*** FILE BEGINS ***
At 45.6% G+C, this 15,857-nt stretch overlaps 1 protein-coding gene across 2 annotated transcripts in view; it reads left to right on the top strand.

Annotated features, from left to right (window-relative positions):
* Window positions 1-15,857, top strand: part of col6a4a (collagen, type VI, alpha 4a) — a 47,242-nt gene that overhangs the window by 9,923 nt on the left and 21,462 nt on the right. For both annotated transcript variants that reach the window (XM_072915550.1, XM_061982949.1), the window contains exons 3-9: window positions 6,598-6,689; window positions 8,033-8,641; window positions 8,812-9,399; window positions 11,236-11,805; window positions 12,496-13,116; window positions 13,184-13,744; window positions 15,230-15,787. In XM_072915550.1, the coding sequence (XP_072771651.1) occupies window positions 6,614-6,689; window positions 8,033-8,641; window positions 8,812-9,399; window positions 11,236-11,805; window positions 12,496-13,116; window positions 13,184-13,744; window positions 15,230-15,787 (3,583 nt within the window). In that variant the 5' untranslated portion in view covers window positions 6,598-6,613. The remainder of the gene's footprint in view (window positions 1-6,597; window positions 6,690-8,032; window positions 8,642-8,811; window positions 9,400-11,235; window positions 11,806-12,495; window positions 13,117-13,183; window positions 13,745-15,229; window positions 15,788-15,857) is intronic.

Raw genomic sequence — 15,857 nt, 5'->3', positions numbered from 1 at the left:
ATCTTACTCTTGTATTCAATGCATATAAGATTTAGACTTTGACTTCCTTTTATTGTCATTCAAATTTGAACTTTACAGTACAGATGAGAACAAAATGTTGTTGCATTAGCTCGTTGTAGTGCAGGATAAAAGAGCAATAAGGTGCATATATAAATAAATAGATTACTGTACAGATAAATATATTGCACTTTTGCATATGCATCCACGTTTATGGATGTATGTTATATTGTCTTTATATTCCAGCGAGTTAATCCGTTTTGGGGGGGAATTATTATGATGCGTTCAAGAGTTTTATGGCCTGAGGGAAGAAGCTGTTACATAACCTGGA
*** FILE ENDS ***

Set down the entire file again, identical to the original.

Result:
At 45.6% G+C, this 15,857-nt stretch overlaps 1 protein-coding gene across 2 annotated transcripts in view; it reads left to right on the top strand.

Annotated features, from left to right (window-relative positions):
* Window positions 1-15,857, top strand: part of col6a4a (collagen, type VI, alpha 4a) — a 47,242-nt gene that overhangs the window by 9,923 nt on the left and 21,462 nt on the right. For both annotated transcript variants that reach the window (XM_072915550.1, XM_061982949.1), the window contains exons 3-9: window positions 6,598-6,689; window positions 8,033-8,641; window positions 8,812-9,399; window positions 11,236-11,805; window positions 12,496-13,116; window positions 13,184-13,744; window positions 15,230-15,787. In XM_072915550.1, the coding sequence (XP_072771651.1) occupies window positions 6,614-6,689; window positions 8,033-8,641; window positions 8,812-9,399; window positions 11,236-11,805; window positions 12,496-13,116; window positions 13,184-13,744; window positions 15,230-15,787 (3,583 nt within the window). In that variant the 5' untranslated portion in view covers window positions 6,598-6,613. The remainder of the gene's footprint in view (window positions 1-6,597; window positions 6,690-8,032; window positions 8,642-8,811; window positions 9,400-11,235; window positions 11,806-12,495; window positions 13,117-13,183; window positions 13,745-15,229; window positions 15,788-15,857) is intronic.

Raw genomic sequence — 15,857 nt, 5'->3', positions numbered from 1 at the left:
ATCTTACTCTTGTATTCAATGCATATAAGATTTAGACTTTGACTTCCTTTTATTGTCATTCAAATTTGAACTTTACAGTACAGATGAGAACAAAATGTTGTTGCATTAGCTCGTTGTAGTGCAGGATAAAAGAGCAATAAGGTGCATATATAAATAAATAGATTACTGTACAGATAAATATATTGCACTTTTGCATATGCATCCACGTTTATGGATGTATGTTATATTGTCTTTATATTCCAGCGAGTTAATCCGTTTTGGGGGGGAATTATTATGATGCGTTCAAGAGTTTTATGGCCTGAGGGAAGAAGCTGTTACATAACCTGGA